I already covered a lot of the territory that is covered in 2nd Kings 4 in 1st Kings 17, so I am not going to delve into the issue again. Each of these stories are messianic examples. Yeshua (Jesus) performed similar miracles in His ministry. Every single of the miracles recorded here, Yeshua performed in one way or another as well.
Eliyahu (Elijah) started the work and Elisha finished it, just as Yeshua started His work and Peter finished it. God put these stories in the TaNaKh (Torah, Prophets and Writings, aka “Old Testament”) so we would recognize the Messiah when He came.
In Eliyahu and Elisha’s lifetime, their ministry was in Israel, Yehudah (Judah) had righteous rules so they could take care of themselves. They did many miracles in Israel to teach the people of Israel that Baal was worthless and that only God is true.
Jezebel had wiped out most of the prophets of God in Israel but after Eliyahu’s victory on Mt. Carmel, God raised up more prophets to minister in Israel and the story of Eliyahu’s victory on Mt. Carmel spread all over Israel.
Slavery = Death
The first woman mentioned in 2nd Kings 4 is a widow of one of these prophets. He had passed away and left her with a lot of debt. She already knew who God was but she wanted to save her sons. She was not concerned about her life but her children. Their lives were in peril and threatened with a life of slavery. Slavery and death are synonymous in Jewish understanding, while in the Gentile (non-Israel) world, death was more feared.
The Gentiles were experiencing a famine of God’s word, while the Israelites were experiencing a famine of understanding and comprehension of God’s word. Once the women had the oil, her children were no longer under the threat of slavery.
The next story was about Shunemite woman, a woman from a Gentile city. She did not have a son but God gave her one. Some time after the child was born, he died. Between the three efforts of Gehazi and Elisha, the boy was resurrected. The number three has messianic significance here. The boy was born to die and to be resurrected but Elisha didn’t know that until he died and had resurrected him.
The fact that the boy sneezed seven times is significant too. That is when the lesson ended, because then the Shunemite woman understood that there is only one God, One who gives understanding.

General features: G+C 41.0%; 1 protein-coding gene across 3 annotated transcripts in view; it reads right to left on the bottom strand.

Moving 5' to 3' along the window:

The modern application is that Christians today have the same level of understanding about God as the Gentiles in Elisha’s time did, which is very little. The Jews have a lot of understanding but not much of the Spirit of God. The Gentiles lack understanding, and the Jews lack the Spirit. Both can be saved if they are willing to seek what they are lacking.
Understanding + Spirit = Salvation
In 2nd Kings 4:42, a man brought first fruits to Gilgal. The First Fruits, particularly the barley, was were supposed to be given to the high priest in Jerusalem. He gave it to Elisha instead, who was a non-Levite. That was totally contradictory to teachings in the Torah. For Elisha to give this gift to the people also was against the Torah.
This man had a little understanding, but not a full understanding. Acts 4:32 shows us a similar example. The Torah doesn’t tell us to do that either, yet they were not penalized but honored for it.
The crux of the story is that Elisha is a representation of the Messiah, who is the ultimate high priest. Both Elisha and Messiah gave a profound gift directly to the people. It’s strictly symbolic but it’s beautiful. The story of Elisha happened about 700 years before “the Word became flesh and dwelled among us” (Jn. 1:14). These accounts in 1st and 2nd Kings were recorded so Israel could recognize the Messiah when He came about seven centuries later. Only those the Father draws will have both spirit and understanding.
Speaker: Daniel Agee. Summary: Tammy.
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